Intern to Professor Trajectory began at Archbold

Author: Dr. Jennifer Schafer

The first time Dr. Jennifer Schafer drove down Old State Road 8 and past the Spanish moss-covered oaks along the driveway into Archbold Biological Station, it was October 2001 and she was excited about her first job outside the Midwest. It did not take long for her to fall in love with the Florida scrub—the views from the Florida rosemary scrub patches, the sunsets over pines and palmettos, and the high level of endemism—species not seen anywhere else in the world. Eighteen years later, she is an Assistant Professor of Biology at Winthrop University in South Carolina and a Research Affiliate at Archbold, focusing on studies of plant ecology. And now, when she drives down Old State Road 8, she feels like she’s coming home.

Schafer started at Archbold as an education intern in the Education Program. “I will never forget when a Florida Scrub-Jay landed on the head of a little boy visiting Archbold”, she said. “The smile on the boy’s face and the excitement of his classmates showed me how important it is for students to get outside to learn about nature and the world around them.” This was her first close encounter with the Jays, which she always looks forward to seeing as they fly among the shrubs, keeping an eye on her while she is measuring plants.

She came back to Archbold the next year as a research intern in the Plant Ecology Program. For her research project, she studied survival and recruitment of a state-endangered plant in Florida rosemary scrub and roadside habitats named Papery Whitlow-wort (Paronychia chartacea spp. chartacea). She recalled, “Papery Whitlow-wort reaches high densities along the edges of sand roads. I spent hours searching the white sand soil for small seedlings.” Her experience conducting an independent research project fueled her desire to pursue a graduate degree.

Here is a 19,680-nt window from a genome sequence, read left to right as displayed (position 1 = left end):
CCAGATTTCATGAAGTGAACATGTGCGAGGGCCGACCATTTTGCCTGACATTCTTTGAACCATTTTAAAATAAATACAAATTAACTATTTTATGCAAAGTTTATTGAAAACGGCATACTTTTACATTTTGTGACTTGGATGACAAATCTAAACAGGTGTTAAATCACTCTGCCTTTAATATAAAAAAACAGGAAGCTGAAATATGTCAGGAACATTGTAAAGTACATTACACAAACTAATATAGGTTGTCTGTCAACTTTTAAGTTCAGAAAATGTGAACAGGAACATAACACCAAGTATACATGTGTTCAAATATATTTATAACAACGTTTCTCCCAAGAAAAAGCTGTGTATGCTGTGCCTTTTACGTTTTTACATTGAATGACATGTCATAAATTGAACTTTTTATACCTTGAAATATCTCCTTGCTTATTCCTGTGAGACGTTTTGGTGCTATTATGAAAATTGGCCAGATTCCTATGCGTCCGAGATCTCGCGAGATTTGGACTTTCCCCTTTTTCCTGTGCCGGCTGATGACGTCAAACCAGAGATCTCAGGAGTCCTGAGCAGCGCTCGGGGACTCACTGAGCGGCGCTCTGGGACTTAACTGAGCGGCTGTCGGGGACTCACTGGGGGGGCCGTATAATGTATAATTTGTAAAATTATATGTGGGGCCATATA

When Schafer started a PhD program in the Department of Botany at the University of Florida, and was developing her research project, she felt pulled back to Archbold and states, “I had participated in research projects in boreal forest and tundra ecosystems in Alaska and in the tropical rainforest in Costa Rica. But I was most excited about my experience in Florida scrub and learning more about nutrient cycling in the fire-maintained shrublands at Archbold.” She spent five hot summers collecting hundreds of soil samples to measure soil nitrogen and phosphorous and measuring shrub stems and palmettos to determine the effects of adding extra nitrogen and phosphorus on plant growth. Schafer found that the availability of nitrogen and phosphorus is very low in scrub soils, but increases over the short-term after fire. In addition, the growth of palmettos and oaks seem to be limited by different nutrients, possibly due to differences in the types of soil fungi that interact with their roots and increase plant access to nutrients.

When Schafer became an Assistant Professor, she knew she wanted to develop new projects that would allow her to continue research at Archbold. She began studying the demography and resprouting ability of Florida Alicia (Chapmannia floridana), a Florida endemic, which grows in the yellow sands of the sandhill habitats on the southern part of the Lake Wales Ridge as well as in Florida rosemary scrub, scrubby flatwoods, the edges of sand roads, and pastures. This year is the second summer that she has brought an undergraduate student from Winthrop University to Archbold. She said, “I’m thrilled that I can introduce my students to an ecosystem and place that I love. Coming to Archbold gives students an experience in which they gain field and lab skills and learn about conservation while living at a field station.” This summer, she and Mackenzie Jenkins are studying ‘herbivore defenses’ in Florida Alicia. Its flowering stems are covered with glandular hairs, which can trap small insects. They are investigating if the trapped insects attract predatory spiders that in turn prey on and deter plant-eating insects that cause flower and fruit damage. So far, they have observed grasshoppers chewing on flower petals and caterpillars munching on flower buds and fruits. Jenkins will present their research at Winthrop in October and says, “This has been a once in a life time opportunity. I’ve learned so much about plants, and even arthropods and birds.”

Schafer shared, “Accepting an intern position at Archbold was one of the best decisions I’ve ever made. I learn more about Florida scrub every time I’m at Archbold, I’ve made life-long friends, and I hope to return for years to come.”


Week132_Photo 1

Jennifer Schafer investigating soils in a recently burned saw palmetto (Serenoa repens) flatwoods. (Photo by Jennifer Schafer)

Week132_Photo 2

Jennifer Schafer measuring the distance between a hog plum (Ximenia americana) and saw palmetto (Serenoa repens) in a scrubby flatwoods site. (Photo by Mackenzie Jenkins)


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